The United States and China announced today that they will work together and with other countries to “phase down” the use of hydrofluorocarbons (HFCs), which are extremely potent greenhouse gases. A global phaseout would be the equivalent of cutting 90 gigatons of carbon dioxide emissions by 2050.
President Barack Obama and President Xi Jinping just finished a two-day meeting in California initially thought to be more of an unscripted chance for the two leaders to forge a personal relationship than a meeting with any specific policy agenda. This is Xi’s first meeting with Obama as the General Secretary of the Chinese Communist Party, which is the analogue to the Chinese presidency. Recently China has made news on plans to cut carbon emissions but then appeared to partially walk some of that news back. The fact that powerful greenhouse gases were on the agenda during their talks is a welcome sign. And if the so-called “Group of Two” regularly acts to reduce the use of substances that cause climate change, it makes it much more likely that the rest of the world will agree to do the same.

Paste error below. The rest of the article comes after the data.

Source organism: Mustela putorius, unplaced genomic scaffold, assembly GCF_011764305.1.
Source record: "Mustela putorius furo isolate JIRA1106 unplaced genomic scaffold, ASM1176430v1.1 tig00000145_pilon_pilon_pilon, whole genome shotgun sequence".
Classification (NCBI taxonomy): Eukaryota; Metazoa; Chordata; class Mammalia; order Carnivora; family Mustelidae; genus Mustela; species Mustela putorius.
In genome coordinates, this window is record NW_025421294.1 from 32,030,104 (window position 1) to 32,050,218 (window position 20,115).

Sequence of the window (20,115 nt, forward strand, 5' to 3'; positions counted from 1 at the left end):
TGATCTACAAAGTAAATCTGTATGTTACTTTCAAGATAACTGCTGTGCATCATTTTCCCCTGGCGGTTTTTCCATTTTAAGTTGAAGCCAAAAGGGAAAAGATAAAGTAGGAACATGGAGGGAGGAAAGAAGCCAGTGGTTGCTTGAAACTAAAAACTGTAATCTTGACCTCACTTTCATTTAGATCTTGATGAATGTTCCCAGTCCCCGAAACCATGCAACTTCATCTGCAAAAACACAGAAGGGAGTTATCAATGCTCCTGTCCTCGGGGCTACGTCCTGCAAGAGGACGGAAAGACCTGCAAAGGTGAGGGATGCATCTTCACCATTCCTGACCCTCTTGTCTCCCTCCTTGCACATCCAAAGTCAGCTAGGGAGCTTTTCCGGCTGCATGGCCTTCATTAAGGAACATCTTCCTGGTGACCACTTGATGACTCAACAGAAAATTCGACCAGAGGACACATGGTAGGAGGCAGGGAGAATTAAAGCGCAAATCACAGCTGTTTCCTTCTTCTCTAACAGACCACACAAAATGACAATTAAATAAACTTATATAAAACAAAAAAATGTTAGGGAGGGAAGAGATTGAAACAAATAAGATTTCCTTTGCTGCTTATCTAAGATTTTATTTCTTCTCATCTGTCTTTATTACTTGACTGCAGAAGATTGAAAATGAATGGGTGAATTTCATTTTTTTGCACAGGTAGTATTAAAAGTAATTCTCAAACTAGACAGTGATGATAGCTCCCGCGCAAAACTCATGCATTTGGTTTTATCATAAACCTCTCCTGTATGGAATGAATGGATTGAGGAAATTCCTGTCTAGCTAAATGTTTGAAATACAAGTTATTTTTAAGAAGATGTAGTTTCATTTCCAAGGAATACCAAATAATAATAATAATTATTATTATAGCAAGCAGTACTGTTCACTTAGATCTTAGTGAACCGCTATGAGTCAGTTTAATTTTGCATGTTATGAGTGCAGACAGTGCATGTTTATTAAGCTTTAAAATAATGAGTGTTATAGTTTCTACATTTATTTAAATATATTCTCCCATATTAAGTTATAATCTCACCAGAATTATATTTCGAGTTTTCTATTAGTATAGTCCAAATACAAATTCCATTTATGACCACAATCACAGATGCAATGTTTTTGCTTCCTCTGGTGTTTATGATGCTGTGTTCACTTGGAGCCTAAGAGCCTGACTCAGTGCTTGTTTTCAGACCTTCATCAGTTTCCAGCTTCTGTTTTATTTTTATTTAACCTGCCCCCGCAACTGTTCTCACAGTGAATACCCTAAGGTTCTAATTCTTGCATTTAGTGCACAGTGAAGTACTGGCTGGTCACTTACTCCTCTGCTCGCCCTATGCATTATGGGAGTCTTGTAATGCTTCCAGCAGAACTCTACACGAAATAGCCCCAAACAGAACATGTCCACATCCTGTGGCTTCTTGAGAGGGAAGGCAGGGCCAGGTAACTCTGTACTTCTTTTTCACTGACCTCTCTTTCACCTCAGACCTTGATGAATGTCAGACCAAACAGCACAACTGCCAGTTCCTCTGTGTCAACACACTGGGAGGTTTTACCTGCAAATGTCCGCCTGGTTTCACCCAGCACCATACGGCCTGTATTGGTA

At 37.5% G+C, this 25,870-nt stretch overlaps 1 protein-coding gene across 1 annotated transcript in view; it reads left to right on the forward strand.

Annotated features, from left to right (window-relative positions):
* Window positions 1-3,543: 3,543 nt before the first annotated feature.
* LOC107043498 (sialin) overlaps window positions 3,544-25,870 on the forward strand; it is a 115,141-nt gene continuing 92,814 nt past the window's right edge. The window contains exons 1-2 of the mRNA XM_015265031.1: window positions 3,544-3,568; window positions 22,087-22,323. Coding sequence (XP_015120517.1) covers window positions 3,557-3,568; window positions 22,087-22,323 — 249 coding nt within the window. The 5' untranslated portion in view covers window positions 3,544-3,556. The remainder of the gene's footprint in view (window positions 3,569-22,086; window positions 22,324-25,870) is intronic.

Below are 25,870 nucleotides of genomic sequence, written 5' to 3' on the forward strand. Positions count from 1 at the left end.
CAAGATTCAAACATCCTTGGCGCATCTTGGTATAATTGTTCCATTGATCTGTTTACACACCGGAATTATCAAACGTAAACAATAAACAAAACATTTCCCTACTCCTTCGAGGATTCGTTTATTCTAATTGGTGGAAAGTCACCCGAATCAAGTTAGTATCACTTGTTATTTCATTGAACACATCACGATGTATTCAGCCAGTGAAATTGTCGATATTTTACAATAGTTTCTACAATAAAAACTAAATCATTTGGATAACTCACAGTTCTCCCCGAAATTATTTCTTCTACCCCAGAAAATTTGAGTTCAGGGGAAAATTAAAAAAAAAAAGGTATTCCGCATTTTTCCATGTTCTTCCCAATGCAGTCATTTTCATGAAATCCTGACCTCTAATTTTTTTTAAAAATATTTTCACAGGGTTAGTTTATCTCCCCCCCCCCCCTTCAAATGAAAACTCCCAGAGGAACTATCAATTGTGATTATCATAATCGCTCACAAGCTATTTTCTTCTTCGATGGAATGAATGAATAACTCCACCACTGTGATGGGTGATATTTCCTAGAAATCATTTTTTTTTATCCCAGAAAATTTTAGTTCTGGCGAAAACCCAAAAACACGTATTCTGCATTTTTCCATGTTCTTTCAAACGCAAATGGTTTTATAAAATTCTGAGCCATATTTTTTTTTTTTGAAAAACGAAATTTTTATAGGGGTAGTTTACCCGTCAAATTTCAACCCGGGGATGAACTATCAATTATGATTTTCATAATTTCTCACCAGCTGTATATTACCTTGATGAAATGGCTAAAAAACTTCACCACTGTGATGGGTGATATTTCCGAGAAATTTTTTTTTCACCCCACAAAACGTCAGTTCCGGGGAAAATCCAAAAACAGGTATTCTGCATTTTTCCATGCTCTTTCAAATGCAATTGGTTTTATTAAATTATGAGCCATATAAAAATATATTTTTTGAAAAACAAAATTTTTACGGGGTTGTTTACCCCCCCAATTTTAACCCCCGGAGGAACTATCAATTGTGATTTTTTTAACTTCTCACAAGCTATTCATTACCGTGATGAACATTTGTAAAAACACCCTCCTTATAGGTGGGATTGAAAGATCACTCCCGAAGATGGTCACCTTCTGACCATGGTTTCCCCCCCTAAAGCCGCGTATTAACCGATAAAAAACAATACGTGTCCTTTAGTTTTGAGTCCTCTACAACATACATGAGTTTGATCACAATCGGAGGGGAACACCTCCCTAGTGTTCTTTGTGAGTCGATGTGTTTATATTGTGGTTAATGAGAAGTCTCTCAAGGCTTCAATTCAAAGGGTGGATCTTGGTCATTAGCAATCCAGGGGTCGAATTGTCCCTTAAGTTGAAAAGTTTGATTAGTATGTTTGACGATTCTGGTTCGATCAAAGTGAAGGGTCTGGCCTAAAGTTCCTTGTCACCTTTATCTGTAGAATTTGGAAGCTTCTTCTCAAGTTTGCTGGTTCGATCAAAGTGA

Congressional Democrats urged the President to bring up HFCs during the meeting in a letter on Wednesday. According to the White House, the specific agreement between China and the U.S. reads:
Regarding HFCs, the United States and China agreed to work together and with other countries through multilateral approaches that include using the expertise and institutions of the Montreal Protocol to phase down the production and consumption of HFCs, while continuing to include HFCs within the scope of UNFCCC and its Kyoto Protocol provisions for accounting and reporting of emissions.
HFCs are used in air conditioning, refrigeration, and if released, stay in the atmosphere for 15 years. Their use has skyrocketed as a replacement for chlorofluorocarbons (CFCs), the ozone-destroying compounds whose production was banned in 1990 through a global agreement known as the Montreal Protocol. This agreement was signed in 1987 and required reductions in CFC use but an amendment in 1990 required a complete phaseout. Every country in the world is a party to this agreement. At the time, experts saw HCFs (and HCFCs, which were eventually regulated under the Montreal Protocol) as “one of the best substitutes for reducing stratospheric ozone loss.” In the 1990s, all new vehicle air conditioning systems began to use HFCs.
Yet HFCs are powerful greenhouse gases. While carbon dioxide is the most famous human emission that causes climate change, other so-called “super pollutants” are responsible for nearly half of global warming. HFCs are one of these super pollutants. Automobile manufacturers are aware that the air conditioning systems they sell contain substances that do this, and they encourage consumers to recycle their vehicles so that chemicals like HFCs can be reclaimed.
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